Internet Radio Isn’t Ripping Off Artists
Full disclosure: I interned at Pandora in college in 2006-07 and have released music on a variety of different platforms since 2005. These opinions are entirely my own and don’t reflect the thoughts of any company or other person, because if they did, then their name would be at the bottom.
A couple of pieces on Internet radio royalty rates popped up today — first, indie musician David Lowery’s post hit the front page of Reddit (“My Song Got Played On Pandora 1 Million Times and All I Got Was $16.89"), then a Venturebeat article on Pink Floyd’s thoughts.
I’m friends with a number of indie musicians who are generally thoughtful and insightful, so I was disappointed to see my Facebook and Twitter feeds with people jumping onto the “Internet radio is screwing artists” dogpile. This notion that Internet radio is ripping off artists is fundamentally flawed, and I believe that many artists’ feelings on the issue are the result of a couple of misconceptions.
- First misconception: total listeners != total plays. This somehow gets overlooked: Internet radio like Pandora, Spotify, Rdio, and Google Play is unicast — you’re the only one hearing that exact track at that time. Here, one play=one listener. Satellite radio and terrestrial radio are broadcast, so each time a song is played, that could be ~100,000-plus people that heard that track, or 100,000 listeners for that one play. You can’t make an apples-to-apples comparison on number of plays; it’s number of listeners that you should be comparing. Thus, David Lowery saying his song was played for a million people on Pandora isn’t the equivalent of being played a million times on terrestrial radio — it’s more like it was played a handful of times. Internet radio pays the highest royalty rates of any radio medium — more than terrestrial, more than satellite.
- The second misconception is an unfortunate knee-jerk reaction to hearing “digital music” and “free” together, along with our instinct for word association kicking in and adding “piracy” to the mix, and artists being on high alert for how they may be getting ripped off. Especially for services like Pandora that aren’t on-demand (Spotify, Rdio, and other on-demand services should be the artist’s call if the economics work out for them), it’s hard to argue that Pandora is cannibalizing sales. I have yet to hear of anyone saying, “I would buy that album, but I’m counting on a couple of the tracks randomly coming up on my Pandora station.” People aren’t using Pandora as a substitute for buying music — at least no more than anyone uses FM radio as a substitute for buying CDs. To the contrary, Pandora has a link right on the song to make a purchase, and Pandora users buy more music once they start using Pandora.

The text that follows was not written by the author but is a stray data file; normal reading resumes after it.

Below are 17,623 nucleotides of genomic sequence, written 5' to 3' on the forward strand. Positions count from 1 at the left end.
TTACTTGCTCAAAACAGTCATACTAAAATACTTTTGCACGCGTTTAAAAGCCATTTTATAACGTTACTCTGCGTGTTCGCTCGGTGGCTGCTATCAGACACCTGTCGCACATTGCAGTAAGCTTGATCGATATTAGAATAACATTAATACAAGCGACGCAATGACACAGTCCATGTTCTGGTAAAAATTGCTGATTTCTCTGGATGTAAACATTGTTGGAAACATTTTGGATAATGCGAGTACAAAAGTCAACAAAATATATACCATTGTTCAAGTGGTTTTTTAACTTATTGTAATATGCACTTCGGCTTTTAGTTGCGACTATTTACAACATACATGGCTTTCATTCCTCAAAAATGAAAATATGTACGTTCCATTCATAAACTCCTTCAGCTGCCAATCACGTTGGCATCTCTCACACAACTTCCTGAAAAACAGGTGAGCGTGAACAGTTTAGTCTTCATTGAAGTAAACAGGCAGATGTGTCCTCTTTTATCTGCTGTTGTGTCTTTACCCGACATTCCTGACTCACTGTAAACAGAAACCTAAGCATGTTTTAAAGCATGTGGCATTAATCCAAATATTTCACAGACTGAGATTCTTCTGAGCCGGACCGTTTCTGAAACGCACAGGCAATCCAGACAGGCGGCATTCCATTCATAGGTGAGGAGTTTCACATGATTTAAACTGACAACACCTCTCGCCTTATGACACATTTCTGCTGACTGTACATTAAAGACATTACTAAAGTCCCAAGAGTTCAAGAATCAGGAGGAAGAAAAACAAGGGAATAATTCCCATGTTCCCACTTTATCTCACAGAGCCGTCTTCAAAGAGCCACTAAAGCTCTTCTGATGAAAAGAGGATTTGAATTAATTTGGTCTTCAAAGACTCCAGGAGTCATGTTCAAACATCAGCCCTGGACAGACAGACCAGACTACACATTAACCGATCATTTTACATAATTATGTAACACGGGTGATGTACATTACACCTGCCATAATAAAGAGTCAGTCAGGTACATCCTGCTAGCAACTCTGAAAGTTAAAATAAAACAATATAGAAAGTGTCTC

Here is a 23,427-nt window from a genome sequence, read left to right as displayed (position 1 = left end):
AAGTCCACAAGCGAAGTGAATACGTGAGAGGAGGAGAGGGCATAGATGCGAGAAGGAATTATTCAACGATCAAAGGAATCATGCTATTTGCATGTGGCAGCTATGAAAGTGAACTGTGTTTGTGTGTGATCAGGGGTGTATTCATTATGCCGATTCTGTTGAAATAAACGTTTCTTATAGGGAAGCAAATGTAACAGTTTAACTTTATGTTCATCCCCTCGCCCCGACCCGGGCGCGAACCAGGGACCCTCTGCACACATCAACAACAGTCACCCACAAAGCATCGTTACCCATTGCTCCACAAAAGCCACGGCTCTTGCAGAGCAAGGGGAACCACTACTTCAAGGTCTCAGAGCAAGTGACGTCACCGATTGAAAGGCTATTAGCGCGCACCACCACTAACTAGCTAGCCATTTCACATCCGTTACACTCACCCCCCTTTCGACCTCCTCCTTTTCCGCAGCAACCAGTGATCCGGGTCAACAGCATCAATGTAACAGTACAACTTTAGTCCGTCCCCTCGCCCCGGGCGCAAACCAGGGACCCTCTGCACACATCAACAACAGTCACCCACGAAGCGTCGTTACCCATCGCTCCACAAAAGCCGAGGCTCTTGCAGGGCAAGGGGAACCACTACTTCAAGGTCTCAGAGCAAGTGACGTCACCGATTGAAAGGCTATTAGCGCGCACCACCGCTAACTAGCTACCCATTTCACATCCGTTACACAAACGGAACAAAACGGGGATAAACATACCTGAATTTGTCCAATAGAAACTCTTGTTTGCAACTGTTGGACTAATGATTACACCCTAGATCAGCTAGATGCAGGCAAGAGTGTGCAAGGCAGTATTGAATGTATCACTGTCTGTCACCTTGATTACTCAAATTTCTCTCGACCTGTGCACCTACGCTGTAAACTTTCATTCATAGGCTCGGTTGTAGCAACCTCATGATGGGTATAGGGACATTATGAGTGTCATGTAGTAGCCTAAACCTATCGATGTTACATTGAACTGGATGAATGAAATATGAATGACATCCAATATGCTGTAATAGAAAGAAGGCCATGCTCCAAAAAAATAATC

Radio has never been seen as a direct, primary income stream for artists. That’s not to say that it shouldn’t be, but as far as history goes, if an artist was played all over pop FM radio, they’d see it as a great opportunity to expand their fan base, sell more records, and get more people to come to their shows and buy their merch. Internet radio provides this same benefit, only much, much better — if you’re a mid-range artist playing shows to a couple of hundred people, your chances for getting regular play on major radio are pretty close to nil. But with Internet radio, you can reach thousands of fans that just ten years ago would have been nearly impossible to reach.
While it’s true that on the whole, record sales are down and top artists aren’t going triple-platinum anymore, I’d posit that it’s a better time than ever to be an indie artist — your distribution and promotion have gone largely digital, and you can reach fans around the world instantly. With Internet radio, you can submit your music, and it’s targeted to thousands of potential fans who enjoy music similar to yours. In another context, this would be a service you’d pay for by number of impressions, but instead, you as an artist get paid on top of this.
I love music, and it’s not easy out there for artists — I think they should be paid more (at least those not already making millions). If you’re an artist creating great work that people appreciate, you should be making money off of that. But that money has never come from radio — radio has traditionally been free advertising for artists’ other revenue streams, and that’s what Pandora is (and on a per-listener basis, it’s really good at it).
I can understand the argument that with the new music economy, maybe it is time for artists to be compensated more for radio plays — but if that’s the argument being made, start with where it’s likely artists haven’t been seeing any money directly for years: terrestrial radio. Internet radio is already paying the highest royalty rate and provides the most benefit per listener (all of the artist information and one click to purchase music ) of any radio medium. Internet radio isn’t ripping off artists; it’s actually one of the few things in recent years that’s really helped them.